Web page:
SpaceX Dragon cargo ship, the last of its kind, heads back to Earth from space station

A commercial Dragon cargo ship is returning to Earth today (April 7) to wrap up a successful trip to International Space Station that heralds the end of one era and the start of another for its SpaceX builders. 

The uncrewed Dragon CRS-20 spacecraft was released from the station’s robotic arm at 9:06 a.m. EDT (1306 GMT) today as both spacecraft sailed high over Vietnam. It was just a moment, but marked the last time a robotic arm will ever catch or release a SpaceX Dragon.

Dragon CRS-20, a veteran spacecraft that has now made three resupply runs to the space station, is SpaceX’s final flight of a $1.6 billion Commercial Resupply Service 1 contract with NASA. As its name suggests, the capsule is flying the 20th cargo mission for NASA and is also the last first-generation Dragon to fly. (The first Dragon 1 cargo ship visited the station in October 2012.)

Video: Watch SpaceX’s last Dragon 1 cargo ship leave the space station
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SpaceX’s Dragon CRS-20 cargo ship departs the International Space Station on April 7, 2020, for a return to Earth, ending a month-long resupply mission to the outpost. (Image credit: NASA TV)

Now, SpaceX has a new version based on its Crew Dragon capsule for astronauts. Like that vehicle, the new cargo ship will be able dock itself to the station instead of an astronaut catching it with a robotic arm, like some sort of cosmic claw machine game. The first Crew Dragon vehicle made a successful uncrewed flight to the station last year.

“That was the last time the arm and Dragon will meet that way,” NASA astronaut Andrew Morgan said from inside the space station as Dragon was released. “So it was fun to watch.”

SpaceX aims to launch its first Crew Dragon spacecraft with astronauts aboard in mid-May. The next cargo ship it launches for NASA will be under a new contract, called Commercial Resupply Service 2, and will feature a variant of Crew Dragon designed for cargo. Gone are the wing-like solar arrays, replaced by solar panels on the hull of the craft’s service module. Also gone: a grapple fixture for the station’s robotic arm to latch onto.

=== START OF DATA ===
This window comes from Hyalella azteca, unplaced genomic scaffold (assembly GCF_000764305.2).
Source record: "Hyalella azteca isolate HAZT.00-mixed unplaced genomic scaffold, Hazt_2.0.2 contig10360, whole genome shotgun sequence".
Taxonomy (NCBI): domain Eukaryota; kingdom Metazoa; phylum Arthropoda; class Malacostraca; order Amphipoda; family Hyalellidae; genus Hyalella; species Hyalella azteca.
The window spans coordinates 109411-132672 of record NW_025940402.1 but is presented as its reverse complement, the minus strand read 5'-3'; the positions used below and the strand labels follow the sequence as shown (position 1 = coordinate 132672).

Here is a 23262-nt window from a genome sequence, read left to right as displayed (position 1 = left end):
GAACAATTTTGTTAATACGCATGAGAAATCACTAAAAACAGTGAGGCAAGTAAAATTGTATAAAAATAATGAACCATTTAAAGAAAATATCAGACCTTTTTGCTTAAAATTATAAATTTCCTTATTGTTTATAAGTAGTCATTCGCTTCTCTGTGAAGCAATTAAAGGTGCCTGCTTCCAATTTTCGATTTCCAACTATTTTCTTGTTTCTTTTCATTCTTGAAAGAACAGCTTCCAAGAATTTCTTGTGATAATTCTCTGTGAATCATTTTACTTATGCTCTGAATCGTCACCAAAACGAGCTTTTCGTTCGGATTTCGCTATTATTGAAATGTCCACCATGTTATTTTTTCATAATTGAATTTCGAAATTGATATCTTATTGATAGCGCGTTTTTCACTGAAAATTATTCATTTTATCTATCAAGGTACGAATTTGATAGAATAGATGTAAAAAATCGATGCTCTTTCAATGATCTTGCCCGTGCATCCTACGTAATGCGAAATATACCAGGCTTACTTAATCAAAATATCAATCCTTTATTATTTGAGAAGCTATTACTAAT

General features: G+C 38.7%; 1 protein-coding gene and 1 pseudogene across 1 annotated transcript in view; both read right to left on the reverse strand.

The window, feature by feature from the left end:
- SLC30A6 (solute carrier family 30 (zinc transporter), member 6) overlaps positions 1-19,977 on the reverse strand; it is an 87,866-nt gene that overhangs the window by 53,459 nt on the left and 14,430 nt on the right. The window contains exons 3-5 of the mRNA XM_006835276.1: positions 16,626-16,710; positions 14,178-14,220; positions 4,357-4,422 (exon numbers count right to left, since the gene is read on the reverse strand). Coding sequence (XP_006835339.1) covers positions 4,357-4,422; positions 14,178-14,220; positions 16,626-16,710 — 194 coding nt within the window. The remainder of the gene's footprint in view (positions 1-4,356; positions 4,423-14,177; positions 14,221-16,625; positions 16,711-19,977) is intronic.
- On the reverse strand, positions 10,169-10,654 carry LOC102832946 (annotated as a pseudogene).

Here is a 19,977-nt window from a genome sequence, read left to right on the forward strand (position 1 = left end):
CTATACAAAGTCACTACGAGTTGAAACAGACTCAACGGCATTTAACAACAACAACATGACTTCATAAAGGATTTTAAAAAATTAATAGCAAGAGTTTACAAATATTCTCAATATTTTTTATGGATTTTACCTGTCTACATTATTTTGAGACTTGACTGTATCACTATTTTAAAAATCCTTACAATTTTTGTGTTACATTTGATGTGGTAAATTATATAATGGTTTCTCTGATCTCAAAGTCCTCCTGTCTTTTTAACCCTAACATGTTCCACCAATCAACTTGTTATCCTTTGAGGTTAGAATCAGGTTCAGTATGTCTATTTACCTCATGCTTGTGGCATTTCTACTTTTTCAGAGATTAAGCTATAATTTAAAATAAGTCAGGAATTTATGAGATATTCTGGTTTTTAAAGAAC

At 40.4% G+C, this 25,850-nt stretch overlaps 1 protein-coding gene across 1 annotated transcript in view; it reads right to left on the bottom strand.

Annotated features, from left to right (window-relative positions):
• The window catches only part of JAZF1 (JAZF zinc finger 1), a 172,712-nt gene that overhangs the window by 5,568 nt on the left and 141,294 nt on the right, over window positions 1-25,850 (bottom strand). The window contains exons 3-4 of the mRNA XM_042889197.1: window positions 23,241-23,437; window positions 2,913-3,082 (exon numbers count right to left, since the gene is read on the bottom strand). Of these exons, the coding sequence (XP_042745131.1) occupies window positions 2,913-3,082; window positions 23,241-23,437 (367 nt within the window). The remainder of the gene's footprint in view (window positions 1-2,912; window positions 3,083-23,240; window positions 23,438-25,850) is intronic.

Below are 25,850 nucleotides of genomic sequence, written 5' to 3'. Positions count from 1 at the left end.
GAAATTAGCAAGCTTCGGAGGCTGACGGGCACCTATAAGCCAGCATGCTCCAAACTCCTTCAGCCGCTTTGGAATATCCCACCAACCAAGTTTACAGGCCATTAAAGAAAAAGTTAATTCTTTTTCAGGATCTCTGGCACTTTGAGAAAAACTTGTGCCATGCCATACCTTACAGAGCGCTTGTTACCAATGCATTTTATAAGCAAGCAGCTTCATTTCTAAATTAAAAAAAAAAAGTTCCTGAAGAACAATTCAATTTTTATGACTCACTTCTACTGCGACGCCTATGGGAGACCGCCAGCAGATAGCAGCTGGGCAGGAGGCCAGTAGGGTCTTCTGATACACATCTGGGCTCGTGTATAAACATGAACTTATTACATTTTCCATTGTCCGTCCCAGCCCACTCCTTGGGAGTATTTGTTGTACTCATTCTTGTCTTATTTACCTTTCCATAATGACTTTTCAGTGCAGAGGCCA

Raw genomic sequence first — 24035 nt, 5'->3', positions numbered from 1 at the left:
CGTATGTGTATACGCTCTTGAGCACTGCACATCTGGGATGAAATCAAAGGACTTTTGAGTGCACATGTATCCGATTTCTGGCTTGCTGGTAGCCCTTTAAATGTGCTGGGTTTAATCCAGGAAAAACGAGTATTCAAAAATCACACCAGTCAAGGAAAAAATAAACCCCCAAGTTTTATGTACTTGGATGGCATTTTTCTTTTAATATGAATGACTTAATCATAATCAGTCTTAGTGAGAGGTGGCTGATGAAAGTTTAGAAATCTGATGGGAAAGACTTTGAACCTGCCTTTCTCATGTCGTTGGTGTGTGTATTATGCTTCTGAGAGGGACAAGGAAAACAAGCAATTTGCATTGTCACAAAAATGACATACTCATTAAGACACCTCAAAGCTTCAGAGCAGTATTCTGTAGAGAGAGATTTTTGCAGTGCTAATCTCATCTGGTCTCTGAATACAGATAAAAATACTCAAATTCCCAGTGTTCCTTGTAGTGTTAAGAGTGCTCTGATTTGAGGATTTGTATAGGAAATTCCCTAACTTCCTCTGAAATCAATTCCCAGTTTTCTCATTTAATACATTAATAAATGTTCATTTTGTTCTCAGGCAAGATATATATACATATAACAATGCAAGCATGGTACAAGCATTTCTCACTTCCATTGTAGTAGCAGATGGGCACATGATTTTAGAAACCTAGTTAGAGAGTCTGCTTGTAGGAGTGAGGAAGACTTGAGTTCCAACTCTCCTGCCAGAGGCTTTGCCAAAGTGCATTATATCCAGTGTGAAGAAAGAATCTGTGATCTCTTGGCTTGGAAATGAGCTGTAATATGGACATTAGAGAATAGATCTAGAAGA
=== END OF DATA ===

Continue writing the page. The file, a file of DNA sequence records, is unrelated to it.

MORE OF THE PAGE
“The Dragon used in subsequent missions will resemble the Crew Dragon and will also automatically dock at the space station rather than require robotic action,” NASA spokesperson Leah Cheshier said during live commentary. 

Related: How SpaceX’s Dragon space capsule works (infographic)

Dragon CRS-20 is carrying about 4,300 lbs. (1,950 kilograms) of scientific samples, gear and other items for the trip back to Earth. It will splash down in the Pacific Ocean, just off the coast of Long Beach, California, where SpaceX recovery teams are waiting to pluck the capsule from the ocean. 

This Dragon capsule launched to the station on March 6 carrying more than 4,300 lbs. of supplies and arrived at the orbiting lab three days later. The same capsule previously flew to the station in February 2017 and December 2018.

Reusability is a hallmark of SpaceX’s Dragon spacecraft (and the Falcon 9 rockets that launch them), but three flights has been the limit for the first-generation vehicles. The new Dragon 2 version is expected to be able to fly at least five times. 

The post-splashdown recovery will also see changes next flight. 

Dragon CRS-20 will be the final Dragon to splash down in the Pacific Ocean. SpaceX has historically retrieved the vehicles off the Southern California coast so they can be refitted at the company’s headquarters in Hawthorne, California near Los Angeles. Future Dragon spacecraft will splash down in the Atlantic Ocean off the Florida coast, SpaceX and NASA officials have said.

SpaceX is one of two companies currently flying uncrewed cargo missions to the station. The other, Northrop Grumman, uses its Antares rockets and Cygnus cargo ships to make space deliveries. 

For the CRS-2 contract, NASA has again tapped SpaceX and Northrop Grumman, as well as Sierra Nevada Space Systems, which is building the uncrewed Dream Chaser space plane for orbital cargo missions. 

Email Tariq Malik at tmalik@space.com or follow him @tariqjmalik. Follow us @Spacedotcom, Facebook and Instagram.

 

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